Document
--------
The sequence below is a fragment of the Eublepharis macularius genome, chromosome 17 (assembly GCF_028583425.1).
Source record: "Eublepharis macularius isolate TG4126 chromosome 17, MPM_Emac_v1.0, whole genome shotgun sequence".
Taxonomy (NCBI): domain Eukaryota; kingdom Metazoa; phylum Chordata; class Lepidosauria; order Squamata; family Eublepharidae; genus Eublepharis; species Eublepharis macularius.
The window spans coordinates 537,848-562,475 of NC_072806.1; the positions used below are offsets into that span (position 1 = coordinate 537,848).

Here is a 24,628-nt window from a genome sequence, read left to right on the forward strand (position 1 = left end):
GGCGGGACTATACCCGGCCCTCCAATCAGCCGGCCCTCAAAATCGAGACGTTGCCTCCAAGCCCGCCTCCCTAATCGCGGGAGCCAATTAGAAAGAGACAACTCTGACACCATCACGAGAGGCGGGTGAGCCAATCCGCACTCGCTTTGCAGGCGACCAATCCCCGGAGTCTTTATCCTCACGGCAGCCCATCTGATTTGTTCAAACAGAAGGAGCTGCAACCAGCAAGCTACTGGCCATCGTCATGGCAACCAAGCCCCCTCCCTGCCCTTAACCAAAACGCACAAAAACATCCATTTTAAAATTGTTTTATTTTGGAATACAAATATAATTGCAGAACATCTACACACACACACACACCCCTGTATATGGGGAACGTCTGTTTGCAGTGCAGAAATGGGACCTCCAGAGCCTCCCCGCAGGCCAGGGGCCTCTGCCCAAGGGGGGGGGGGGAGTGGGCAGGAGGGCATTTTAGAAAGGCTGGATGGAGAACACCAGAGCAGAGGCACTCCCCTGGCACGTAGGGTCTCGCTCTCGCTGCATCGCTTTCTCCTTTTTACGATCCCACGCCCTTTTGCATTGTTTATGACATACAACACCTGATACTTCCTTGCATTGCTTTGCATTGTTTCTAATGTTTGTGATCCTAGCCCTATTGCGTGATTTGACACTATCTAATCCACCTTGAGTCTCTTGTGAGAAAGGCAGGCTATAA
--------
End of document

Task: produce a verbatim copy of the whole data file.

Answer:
The sequence below is a fragment of the Eublepharis macularius genome, chromosome 17 (assembly GCF_028583425.1).
Source record: "Eublepharis macularius isolate TG4126 chromosome 17, MPM_Emac_v1.0, whole genome shotgun sequence".
Taxonomy (NCBI): domain Eukaryota; kingdom Metazoa; phylum Chordata; class Lepidosauria; order Squamata; family Eublepharidae; genus Eublepharis; species Eublepharis macularius.
The window spans coordinates 537,848-562,475 of NC_072806.1; the positions used below are offsets into that span (position 1 = coordinate 537,848).

Here is a 24,628-nt window from a genome sequence, read left to right on the forward strand (position 1 = left end):
GGCGGGACTATACCCGGCCCTCCAATCAGCCGGCCCTCAAAATCGAGACGTTGCCTCCAAGCCCGCCTCCCTAATCGCGGGAGCCAATTAGAAAGAGACAACTCTGACACCATCACGAGAGGCGGGTGAGCCAATCCGCACTCGCTTTGCAGGCGACCAATCCCCGGAGTCTTTATCCTCACGGCAGCCCATCTGATTTGTTCAAACAGAAGGAGCTGCAACCAGCAAGCTACTGGCCATCGTCATGGCAACCAAGCCCCCTCCCTGCCCTTAACCAAAACGCACAAAAACATCCATTTTAAAATTGTTTTATTTTGGAATACAAATATAATTGCAGAACATCTACACACACACACACACCCCTGTATATGGGGAACGTCTGTTTGCAGTGCAGAAATGGGACCTCCAGAGCCTCCCCGCAGGCCAGGGGCCTCTGCCCAAGGGGGGGGGGGGAGTGGGCAGGAGGGCATTTTAGAAAGGCTGGATGGAGAACACCAGAGCAGAGGCACTCCCCTGGCACGTAGGGTCTCGCTCTCGCTGCATCGCTTTCTCCTTTTTACGATCCCACGCCCTTTTGCATTGTTTATGACATACAACACCTGATACTTCCTTGCATTGCTTTGCATTGTTTCTAATGTTTGTGATCCTAGCCCTATTGCGTGATTTGACACTATCTAATCCACCTTGAGTCTCTTGTGAGAAAGGCAGGCTATAA